Seller/doers often chafe at what they see as restrictive processes around entering sales information and feel tracking Opportunities takes time and is irrelevant. To solve for this, we need to provide the users with a quick way to enter and manage this information, like the ability to track updates from Outlook or mobile (easily, with minimal typing) and by making sure there is a simple, documented process in place for the many types of sales your firm does. Few firms have a defined sales process that they follow when working on bringing in new business. Getting staff to follow those best practices can be challenging (assuming they actually know those processes exist). However, this is critical, and CRM should never be the driver for the sales process. Rather, it is important to have a business conversation internally to establish what your “process(es)” looks like (or should look like) that is completely separate from the CRM system of choice. After that business process is identified, CRM should be configured in such a way that supports your process(es). Process is pluralized because there needs to be a strong distinction laid out between New Business Opportunities (net new clients), Expansion Opportunities (cross-sell), and Retention Opportunities (with any luck, upsell). For firms to minimize cost of sale and maximize efficiency and ROI, they must be able to accurately measure and adjust business processes. Pipeline tracking can also be useful for planning staffing needs for projects. Partners might not care about the word “sales,” but they probably do care about knowing how many consultants/accountants/whatever they’re going to need in the next X months.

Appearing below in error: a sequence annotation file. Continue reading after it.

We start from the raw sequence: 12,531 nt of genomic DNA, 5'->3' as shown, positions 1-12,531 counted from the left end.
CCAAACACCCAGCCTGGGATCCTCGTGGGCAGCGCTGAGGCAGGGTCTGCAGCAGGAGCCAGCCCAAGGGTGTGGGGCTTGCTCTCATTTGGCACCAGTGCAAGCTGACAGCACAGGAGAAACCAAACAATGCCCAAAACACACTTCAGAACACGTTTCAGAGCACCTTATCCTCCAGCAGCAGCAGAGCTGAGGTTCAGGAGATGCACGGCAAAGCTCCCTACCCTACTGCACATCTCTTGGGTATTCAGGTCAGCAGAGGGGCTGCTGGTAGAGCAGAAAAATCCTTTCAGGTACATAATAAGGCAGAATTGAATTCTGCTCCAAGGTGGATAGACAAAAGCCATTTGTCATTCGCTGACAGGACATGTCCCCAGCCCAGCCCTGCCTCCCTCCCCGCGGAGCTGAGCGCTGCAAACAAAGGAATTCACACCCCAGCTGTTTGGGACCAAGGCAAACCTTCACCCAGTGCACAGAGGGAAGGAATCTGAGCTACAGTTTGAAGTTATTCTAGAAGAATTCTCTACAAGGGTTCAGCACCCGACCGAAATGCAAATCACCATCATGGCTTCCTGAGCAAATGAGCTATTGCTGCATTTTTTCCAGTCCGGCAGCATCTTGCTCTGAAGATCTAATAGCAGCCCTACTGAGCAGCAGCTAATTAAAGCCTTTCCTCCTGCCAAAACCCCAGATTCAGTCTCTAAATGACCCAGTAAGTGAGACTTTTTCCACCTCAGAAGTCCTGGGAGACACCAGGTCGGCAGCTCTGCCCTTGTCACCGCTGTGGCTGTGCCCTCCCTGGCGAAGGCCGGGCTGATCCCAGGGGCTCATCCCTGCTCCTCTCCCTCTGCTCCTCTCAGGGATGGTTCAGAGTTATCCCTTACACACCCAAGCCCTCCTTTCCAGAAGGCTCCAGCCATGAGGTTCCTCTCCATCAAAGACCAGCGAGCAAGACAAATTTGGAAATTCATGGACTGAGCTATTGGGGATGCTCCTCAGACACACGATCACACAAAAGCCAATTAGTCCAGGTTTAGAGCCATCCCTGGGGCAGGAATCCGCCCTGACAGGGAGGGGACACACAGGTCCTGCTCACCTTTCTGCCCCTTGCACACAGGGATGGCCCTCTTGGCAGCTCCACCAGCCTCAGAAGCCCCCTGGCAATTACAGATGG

Perhaps the biggest key to success for professional services firms is getting mobile right, but very few of them do because they don’t have a mobile strategy. Many firms just check to make sure their CRM system has a mobile app, but never really evaluate if that app aligns with their users’ needs and never put in the work to customize the app to fit user scenarios. For mobile to be successful, mobile user groups and use cases need to be identified early on. This can be done really well with ride alongs with users, seeing what they do when they are out of the office in the course of a normal business day. Learning why a partner keeps a stack of Post-Its in their briefcase and incorporating that into a mobile app can really be the key to driving user adoption. In addition to knowing your firm’s use cases, you must also know your device landscape, develop a strategy around device/software updates, consider your security needs, and develop a plan to revisit your mobile strategy on a regular basis. Mobile consumption of CRM may evolve far more quickly than the rest of the CRM implementation, and you may need to iterate on mobile CRM every few months as the needs of your users change or are more clearly identified. Your firm may also find that the native CRM app is overwhelming or limiting, and may want to consider a custom, use-case specific mobile app.
Those are just some of the most common things many professional services firms may need additional guidance on in the first phase of their CRM implementation. There are plenty of others, and there will be even more examples in the next part of our series around a phased approach to CRM when we talk about getting more strategic in the “walk” phase.
Hopefully, this post is helping you recognize how nuanced a CRM implementation can be, which is why a phased approach works best.
Simply standing up a basic system and walking away is a recipe for wasted time, money, and energy, and won’t build good will with your users. If you want to hear more about how to implement CRM for professional services firms using a phased approach, feel free to Contact Us.